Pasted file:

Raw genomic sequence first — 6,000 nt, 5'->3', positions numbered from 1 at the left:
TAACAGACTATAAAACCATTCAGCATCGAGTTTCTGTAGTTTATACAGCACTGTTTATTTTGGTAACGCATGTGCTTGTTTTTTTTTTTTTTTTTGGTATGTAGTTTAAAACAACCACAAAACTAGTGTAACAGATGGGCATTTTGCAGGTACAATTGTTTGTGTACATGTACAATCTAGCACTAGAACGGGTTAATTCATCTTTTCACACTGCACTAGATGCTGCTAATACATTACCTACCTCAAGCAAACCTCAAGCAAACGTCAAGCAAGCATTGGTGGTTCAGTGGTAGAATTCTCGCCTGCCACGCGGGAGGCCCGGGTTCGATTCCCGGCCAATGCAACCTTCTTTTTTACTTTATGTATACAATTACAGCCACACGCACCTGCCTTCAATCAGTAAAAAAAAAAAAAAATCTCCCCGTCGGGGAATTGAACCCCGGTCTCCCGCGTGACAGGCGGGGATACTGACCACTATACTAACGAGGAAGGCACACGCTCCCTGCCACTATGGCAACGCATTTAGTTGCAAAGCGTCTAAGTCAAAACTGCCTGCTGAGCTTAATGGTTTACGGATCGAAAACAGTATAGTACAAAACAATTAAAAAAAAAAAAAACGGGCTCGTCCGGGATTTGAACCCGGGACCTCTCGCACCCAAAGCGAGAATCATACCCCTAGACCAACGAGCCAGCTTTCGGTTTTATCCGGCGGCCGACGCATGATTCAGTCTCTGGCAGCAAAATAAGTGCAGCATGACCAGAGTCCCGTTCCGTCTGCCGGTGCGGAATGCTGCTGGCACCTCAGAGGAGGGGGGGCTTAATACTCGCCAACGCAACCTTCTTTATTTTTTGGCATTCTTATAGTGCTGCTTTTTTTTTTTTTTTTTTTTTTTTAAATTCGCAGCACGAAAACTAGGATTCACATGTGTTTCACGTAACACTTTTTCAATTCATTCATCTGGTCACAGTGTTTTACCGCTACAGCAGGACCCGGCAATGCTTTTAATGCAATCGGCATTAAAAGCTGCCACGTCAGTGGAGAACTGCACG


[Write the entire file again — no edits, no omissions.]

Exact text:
Raw genomic sequence first — 6,000 nt, 5'->3', positions numbered from 1 at the left:
TAACAGACTATAAAACCATTCAGCATCGAGTTTCTGTAGTTTATACAGCACTGTTTATTTTGGTAACGCATGTGCTTGTTTTTTTTTTTTTTTTTGGTATGTAGTTTAAAACAACCACAAAACTAGTGTAACAGATGGGCATTTTGCAGGTACAATTGTTTGTGTACATGTACAATCTAGCACTAGAACGGGTTAATTCATCTTTTCACACTGCACTAGATGCTGCTAATACATTACCTACCTCAAGCAAACCTCAAGCAAACGTCAAGCAAGCATTGGTGGTTCAGTGGTAGAATTCTCGCCTGCCACGCGGGAGGCCCGGGTTCGATTCCCGGCCAATGCAACCTTCTTTTTTACTTTATGTATACAATTACAGCCACACGCACCTGCCTTCAATCAGTAAAAAAAAAAAAAAATCTCCCCGTCGGGGAATTGAACCCCGGTCTCCCGCGTGACAGGCGGGGATACTGACCACTATACTAACGAGGAAGGCACACGCTCCCTGCCACTATGGCAACGCATTTAGTTGCAAAGCGTCTAAGTCAAAACTGCCTGCTGAGCTTAATGGTTTACGGATCGAAAACAGTATAGTACAAAACAATTAAAAAAAAAAAAAACGGGCTCGTCCGGGATTTGAACCCGGGACCTCTCGCACCCAAAGCGAGAATCATACCCCTAGACCAACGAGCCAGCTTTCGGTTTTATCCGGCGGCCGACGCATGATTCAGTCTCTGGCAGCAAAATAAGTGCAGCATGACCAGAGTCCCGTTCCGTCTGCCGGTGCGGAATGCTGCTGGCACCTCAGAGGAGGGGGGGCTTAATACTCGCCAACGCAACCTTCTTTATTTTTTGGCATTCTTATAGTGCTGCTTTTTTTTTTTTTTTTTTTTTTTTAAATTCGCAGCACGAAAACTAGGATTCACATGTGTTTCACGTAACACTTTTTCAATTCATTCATCTGGTCACAGTGTTTTACCGCTACAGCAGGACCCGGCAATGCTTTTAATGCAATCGGCATTAAAAGCTGCCACGTCAGTGGAGAACTGCACG